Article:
Though I haven’t seen any solid poll numbers, I’d wager that the vast majority of New Yorkers have never been to Roosevelt Island. Let alone the vast majority of tourists visiting the city. This spit of land, snugly situated in the East River between Manhattan and Queens, is probably best known as the backdrop of a climactic battle in the first Spider-Man movie, with the webbed wonder striving to rescue commuters trapped in the Roosevelt Island tram (Spidey and the Green Goblin also do battle in the island’s abandoned smallpox hospital).

But those who don’t live on the island (or don’t travel to play tennis on the nice indoor courts there) will soon have a very good reason to make the trek. Plans are moving ahead to build Franklin D. Roosevelt Four Freedoms Park on the island’s southern tip (currently off-limits to the public), adding a dramatic new public space to the city.

The park project is not new. In fact, in 1973, when Governor Rockefeller and Mayor Lindsay changed the unfortunately named Welfare Island to Roosevelt Island, a three-acre site was designated to be a park honoring FDR. The designer: none other than legendary architect Louis Kahn, whose scheme for the spot was his last completed plan before he died, in 1974.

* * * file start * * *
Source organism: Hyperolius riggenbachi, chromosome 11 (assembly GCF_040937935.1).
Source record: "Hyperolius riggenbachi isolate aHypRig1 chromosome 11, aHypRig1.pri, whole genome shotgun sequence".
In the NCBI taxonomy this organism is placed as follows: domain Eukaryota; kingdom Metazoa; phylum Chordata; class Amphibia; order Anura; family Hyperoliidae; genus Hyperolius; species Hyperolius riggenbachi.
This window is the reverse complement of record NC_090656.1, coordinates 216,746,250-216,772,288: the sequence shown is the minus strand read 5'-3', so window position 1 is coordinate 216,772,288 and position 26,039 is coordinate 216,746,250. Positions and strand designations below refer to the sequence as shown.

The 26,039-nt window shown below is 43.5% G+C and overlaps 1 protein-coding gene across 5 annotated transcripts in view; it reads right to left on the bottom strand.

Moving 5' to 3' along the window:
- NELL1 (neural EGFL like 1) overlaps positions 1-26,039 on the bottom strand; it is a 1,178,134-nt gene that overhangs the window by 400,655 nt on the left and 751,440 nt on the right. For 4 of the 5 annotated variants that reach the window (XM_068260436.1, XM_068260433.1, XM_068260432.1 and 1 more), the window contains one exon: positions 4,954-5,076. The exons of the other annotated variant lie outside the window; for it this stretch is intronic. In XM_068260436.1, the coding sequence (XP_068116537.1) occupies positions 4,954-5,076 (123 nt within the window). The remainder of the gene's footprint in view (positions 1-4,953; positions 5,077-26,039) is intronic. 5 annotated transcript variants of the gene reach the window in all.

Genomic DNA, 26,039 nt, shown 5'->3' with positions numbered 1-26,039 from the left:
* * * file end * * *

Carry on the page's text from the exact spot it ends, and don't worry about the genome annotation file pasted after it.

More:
Lack of funding and various bureaucratic battles delayed the project—for 36 years. Finally, after a mix of funding from the state, the city, and private sources was secured, construction is beginning on Phase 1. The landscaped green space, which will host concerts and other performances as well as provide opportunities for stressed urbanites to get some peace and quiet, will be Kahn’s only implemented design in New York City.

Those who voyage across the water will be able to explore a very-long-awaited plan by a master—and will be presented with one of the best Manhattan skyline views around.

Soren Larson is a senior editor at Travel + Leisure.